Independent Analysis

Lack Of Independent Analysis Dooms SEC Whistleblower Reward Claim

In connection with the case SEC v. Mattera, et al., a claimant filed an application for an SEC whistleblower award.  The Claims Review Staff (“CRS”) denied the award application for two reasons.  First, the information that the claimant gave to the SEC was not derived from his or her own independent knowledge.  Second, the claimant did not provide the SEC with his or her own independent analysis of that information. Subsequently, the CRS’s Preliminary Determination became the Final Order of the Commission.
independent analysis

The SEC’s Final Order

Independent Knowledge

The Order states that the information that the claimant provided to the SEC came “entirely” from publicly available sources.  Therefore, it was not the claimant’s independent knowledge as required by Rule 21F-4(b)(2). Rule 21F-4(b)(2) defines “independent knowledge” as “factual information in your possession that is not derived from publicly available sources.” The rule goes on to explain that to be eligible for an SEC whistleblower reward, “You may gain independent knowledge from your experiences, communications and observations in your business or social interactions.”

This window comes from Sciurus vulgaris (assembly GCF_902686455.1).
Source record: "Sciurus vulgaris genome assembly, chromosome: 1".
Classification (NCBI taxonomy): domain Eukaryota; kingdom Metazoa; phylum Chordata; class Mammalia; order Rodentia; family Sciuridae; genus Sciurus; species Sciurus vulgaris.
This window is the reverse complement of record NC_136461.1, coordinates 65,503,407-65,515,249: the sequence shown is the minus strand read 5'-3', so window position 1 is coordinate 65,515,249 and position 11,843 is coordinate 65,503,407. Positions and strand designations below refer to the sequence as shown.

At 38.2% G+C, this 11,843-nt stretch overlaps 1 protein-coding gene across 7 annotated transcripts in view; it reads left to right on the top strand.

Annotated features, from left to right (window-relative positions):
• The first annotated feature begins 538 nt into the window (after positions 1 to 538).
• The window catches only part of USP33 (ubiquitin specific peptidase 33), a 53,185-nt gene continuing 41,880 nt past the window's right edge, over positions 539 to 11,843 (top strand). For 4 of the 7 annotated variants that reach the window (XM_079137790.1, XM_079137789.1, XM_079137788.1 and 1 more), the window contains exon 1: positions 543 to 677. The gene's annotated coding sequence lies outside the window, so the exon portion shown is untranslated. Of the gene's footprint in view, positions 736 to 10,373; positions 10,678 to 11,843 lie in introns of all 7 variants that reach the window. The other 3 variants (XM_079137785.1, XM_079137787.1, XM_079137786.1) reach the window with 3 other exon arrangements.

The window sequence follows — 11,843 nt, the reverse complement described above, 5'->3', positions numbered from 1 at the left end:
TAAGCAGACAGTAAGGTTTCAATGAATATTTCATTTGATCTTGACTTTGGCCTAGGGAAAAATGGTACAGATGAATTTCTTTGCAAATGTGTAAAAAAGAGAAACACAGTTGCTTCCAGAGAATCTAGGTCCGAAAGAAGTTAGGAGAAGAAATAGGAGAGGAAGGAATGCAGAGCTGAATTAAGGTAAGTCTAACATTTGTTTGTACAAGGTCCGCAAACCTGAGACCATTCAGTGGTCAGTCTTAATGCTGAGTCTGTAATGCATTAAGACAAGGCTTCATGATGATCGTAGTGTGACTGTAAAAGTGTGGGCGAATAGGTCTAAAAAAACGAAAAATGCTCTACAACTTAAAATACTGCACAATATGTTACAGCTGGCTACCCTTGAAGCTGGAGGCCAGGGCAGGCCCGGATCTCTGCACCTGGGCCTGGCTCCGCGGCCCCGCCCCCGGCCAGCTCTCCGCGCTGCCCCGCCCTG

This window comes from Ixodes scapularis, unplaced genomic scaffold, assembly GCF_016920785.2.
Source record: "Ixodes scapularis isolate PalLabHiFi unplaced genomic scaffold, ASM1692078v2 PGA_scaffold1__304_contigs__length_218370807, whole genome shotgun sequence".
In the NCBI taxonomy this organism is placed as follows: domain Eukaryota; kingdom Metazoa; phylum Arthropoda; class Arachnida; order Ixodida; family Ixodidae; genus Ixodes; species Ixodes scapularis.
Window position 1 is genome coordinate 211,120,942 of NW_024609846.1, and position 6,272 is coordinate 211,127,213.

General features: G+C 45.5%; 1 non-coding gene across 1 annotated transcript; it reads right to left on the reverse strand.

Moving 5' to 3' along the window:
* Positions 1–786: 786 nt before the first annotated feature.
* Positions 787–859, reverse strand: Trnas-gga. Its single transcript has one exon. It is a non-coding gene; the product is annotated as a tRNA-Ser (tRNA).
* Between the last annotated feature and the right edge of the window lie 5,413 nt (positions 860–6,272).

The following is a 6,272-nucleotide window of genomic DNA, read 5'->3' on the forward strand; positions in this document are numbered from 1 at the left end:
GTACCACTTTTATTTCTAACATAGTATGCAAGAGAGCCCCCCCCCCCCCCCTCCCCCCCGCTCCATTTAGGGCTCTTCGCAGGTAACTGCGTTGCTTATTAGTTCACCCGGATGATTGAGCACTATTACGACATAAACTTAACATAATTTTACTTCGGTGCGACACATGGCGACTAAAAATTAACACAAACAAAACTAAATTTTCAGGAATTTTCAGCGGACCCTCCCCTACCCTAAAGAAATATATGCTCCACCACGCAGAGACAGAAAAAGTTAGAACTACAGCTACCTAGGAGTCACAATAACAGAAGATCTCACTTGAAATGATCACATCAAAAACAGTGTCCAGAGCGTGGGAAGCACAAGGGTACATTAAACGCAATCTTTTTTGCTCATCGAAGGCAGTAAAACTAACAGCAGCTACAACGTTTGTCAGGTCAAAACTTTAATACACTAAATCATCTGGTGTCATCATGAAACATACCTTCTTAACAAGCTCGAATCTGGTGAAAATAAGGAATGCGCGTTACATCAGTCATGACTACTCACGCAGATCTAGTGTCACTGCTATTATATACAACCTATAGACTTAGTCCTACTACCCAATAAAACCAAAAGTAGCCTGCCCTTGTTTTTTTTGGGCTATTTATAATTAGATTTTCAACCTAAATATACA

Independent Analysis

Rule 21F-4(b)(3) talks about a whistleblower’s independent analysis. Even if a whistleblower provides the SEC with information that is not based on his or her own independent knowledge, the whistleblower might still be able to win an SEC whistleblower award if he or she provides the SEC with his or her own independent analysis of that information. Rule 21F-4(b)(3) states:

Independent analysis means your own analysis, whether done alone or in combination with others. Analysis means your examination and evaluation of information that may be publicly available, but which reveals information that is not generally known or available to the public.  (Underlines in original.)

However, according to the Order, the claimant did not provide the SEC with an “examination and evaluation of” the information that he or she submitted to the SEC that revealed information that was not otherwise available to the public or generally known.

Additional Information

For more about submitting information derived from an SEC whistleblower’s independent analysis, click on the link below:  

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